Faced with a crush of students of diverse experiences and ethnic origins, schools will turn to technology for the solution. To meet the needs of many, schools will "mass customize" education. Instead of assuming that all third graders should be learning the same thing, "we'll assess where the child is on the learning structure, and customize information to suit them," explains Wollery. The traditional grade structure will still be there, but "while you're sitting with your age-mates, you'll be doing your own learning," he says.
Wollery's company, HOSTS, has created a database that includes thousands of the best educational materials that are produced each year, and which pass his organization's 14-point quality standard check. Schools or school districts contract to use the database, which is then aligned to each state's individual requirements. Teachers are able to activate highly customized searches of the materials. If little Jenny, for instance, is interested in cars, and needs help with grammar, her teacher can pull material designed specifically for her. Or if Jimmy is interested in computers and needs help with math, the teacher can select educational materials that will teach those lessons in a way that will be most effective. HOSTS is now serving more than 500,000 students in 44 states, and by 2010, programs like this will enable teachers to provide better education to a more diverse student body.
Customized educational materials is just one of the ways that technology will aid educators. Gwinnett County Public Schools, in Georgia, is handling the diversity challenge by using a strategy that's familiar to marketers - data mining. In the last school year, Gwinnett piloted the program in seven of its 87 schools, and saw academic achievement soar, says Alvin Wilbanks, the district's superintendent. "We're experiencing a much more diverse population, and while the majority of our students come ready for school, other students do not," he says. "And the number and percentage of those who don't is growing. These students don't have word recognition skills, and they're not the most psychologically prepared students. It creates a challenge to make sure that those students are getting what they came to school for."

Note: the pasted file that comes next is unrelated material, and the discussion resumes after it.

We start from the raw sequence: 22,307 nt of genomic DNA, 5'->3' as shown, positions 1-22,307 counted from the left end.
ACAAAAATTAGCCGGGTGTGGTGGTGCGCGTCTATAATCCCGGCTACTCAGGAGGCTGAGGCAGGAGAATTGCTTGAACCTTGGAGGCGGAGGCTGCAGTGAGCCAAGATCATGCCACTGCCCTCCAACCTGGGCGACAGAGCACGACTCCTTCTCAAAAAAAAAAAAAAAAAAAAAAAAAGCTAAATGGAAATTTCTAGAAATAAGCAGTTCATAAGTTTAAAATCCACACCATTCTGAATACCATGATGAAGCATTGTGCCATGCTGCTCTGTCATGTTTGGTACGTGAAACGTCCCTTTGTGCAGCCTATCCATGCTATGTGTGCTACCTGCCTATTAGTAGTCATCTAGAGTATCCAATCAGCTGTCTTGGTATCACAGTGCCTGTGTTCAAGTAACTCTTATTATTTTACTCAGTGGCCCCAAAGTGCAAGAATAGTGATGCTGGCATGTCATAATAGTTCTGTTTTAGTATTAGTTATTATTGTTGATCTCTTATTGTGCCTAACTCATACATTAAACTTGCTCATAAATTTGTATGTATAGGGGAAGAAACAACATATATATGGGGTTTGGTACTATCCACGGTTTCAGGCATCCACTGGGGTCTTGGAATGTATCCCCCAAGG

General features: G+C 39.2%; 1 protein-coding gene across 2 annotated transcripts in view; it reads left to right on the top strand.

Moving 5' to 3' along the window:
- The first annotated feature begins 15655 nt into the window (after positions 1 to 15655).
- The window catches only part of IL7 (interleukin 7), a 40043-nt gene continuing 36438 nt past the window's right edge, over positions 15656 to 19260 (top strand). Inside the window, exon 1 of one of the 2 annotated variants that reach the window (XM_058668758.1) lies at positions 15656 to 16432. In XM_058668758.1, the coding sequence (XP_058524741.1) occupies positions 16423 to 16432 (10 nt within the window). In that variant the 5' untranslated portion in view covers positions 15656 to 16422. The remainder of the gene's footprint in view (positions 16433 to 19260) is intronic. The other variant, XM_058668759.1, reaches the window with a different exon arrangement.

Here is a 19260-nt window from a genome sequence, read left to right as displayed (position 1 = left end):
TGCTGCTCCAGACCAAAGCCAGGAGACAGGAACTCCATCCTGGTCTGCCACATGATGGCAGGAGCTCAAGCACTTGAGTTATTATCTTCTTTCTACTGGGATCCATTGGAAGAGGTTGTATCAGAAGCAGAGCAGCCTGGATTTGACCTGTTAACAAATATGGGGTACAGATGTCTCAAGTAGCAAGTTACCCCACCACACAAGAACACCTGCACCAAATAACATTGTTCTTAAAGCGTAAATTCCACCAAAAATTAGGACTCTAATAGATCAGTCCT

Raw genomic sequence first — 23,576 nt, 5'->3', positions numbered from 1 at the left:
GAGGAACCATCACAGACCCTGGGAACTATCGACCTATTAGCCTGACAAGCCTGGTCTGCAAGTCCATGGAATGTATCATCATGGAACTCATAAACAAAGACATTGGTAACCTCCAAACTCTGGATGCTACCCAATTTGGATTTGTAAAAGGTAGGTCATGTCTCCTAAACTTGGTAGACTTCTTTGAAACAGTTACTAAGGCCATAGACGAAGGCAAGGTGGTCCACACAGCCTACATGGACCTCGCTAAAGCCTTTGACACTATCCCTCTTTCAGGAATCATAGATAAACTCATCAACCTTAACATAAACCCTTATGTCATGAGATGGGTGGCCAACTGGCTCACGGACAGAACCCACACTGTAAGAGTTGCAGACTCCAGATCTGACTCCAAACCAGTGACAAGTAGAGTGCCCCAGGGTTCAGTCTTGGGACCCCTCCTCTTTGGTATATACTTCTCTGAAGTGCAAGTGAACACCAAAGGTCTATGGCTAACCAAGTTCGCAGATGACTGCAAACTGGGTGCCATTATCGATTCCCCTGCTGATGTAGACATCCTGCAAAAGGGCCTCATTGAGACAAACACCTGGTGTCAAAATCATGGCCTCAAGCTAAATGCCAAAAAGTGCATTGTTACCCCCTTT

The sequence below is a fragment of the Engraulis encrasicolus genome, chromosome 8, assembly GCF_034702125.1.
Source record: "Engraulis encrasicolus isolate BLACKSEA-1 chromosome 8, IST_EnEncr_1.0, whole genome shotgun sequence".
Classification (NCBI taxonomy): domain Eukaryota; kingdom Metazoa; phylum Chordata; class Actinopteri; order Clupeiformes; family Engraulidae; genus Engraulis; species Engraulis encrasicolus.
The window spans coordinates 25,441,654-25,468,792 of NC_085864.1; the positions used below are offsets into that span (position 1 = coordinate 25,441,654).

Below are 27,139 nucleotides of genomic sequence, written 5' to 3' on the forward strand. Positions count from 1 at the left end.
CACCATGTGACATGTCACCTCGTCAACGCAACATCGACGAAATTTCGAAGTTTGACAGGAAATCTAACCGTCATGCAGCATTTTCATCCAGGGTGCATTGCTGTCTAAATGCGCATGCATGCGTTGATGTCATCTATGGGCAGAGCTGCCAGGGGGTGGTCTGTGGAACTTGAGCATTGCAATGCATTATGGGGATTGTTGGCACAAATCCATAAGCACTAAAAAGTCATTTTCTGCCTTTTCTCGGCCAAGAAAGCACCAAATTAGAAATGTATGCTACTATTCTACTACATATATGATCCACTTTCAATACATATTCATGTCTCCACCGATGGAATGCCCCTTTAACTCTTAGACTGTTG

Gwinnett County's solution: Arm teachers with as much information as possible. For example, a teacher can pull from a number of resources on her computer, and customize a lesson for a particular student. An instructor who notices a fifth grade child struggling in math, for instance, will be able to see at a glance whether that's been a pattern throughout the child's elementary school career. The teacher will be able to discover which subjects the child has excelled at, and which provide a clue to the child's best learning style. Plus, the teacher can cross-reference that data with any information on file with the guidance office, to check if the child is struggling with issues at home.
This level of information is unprecedented for educators like Wilbanks. Before, teachers could only rely on "toplines" about an entire class: The class average on a standardized test; or how the third grade reading scores in one school compared to another. But starting now, and in full effect by 2010, teachers will be able to "target market" education to students. "Teachers will have to challenge and engage all students," he says. "It will stop kids from falling through the cracks."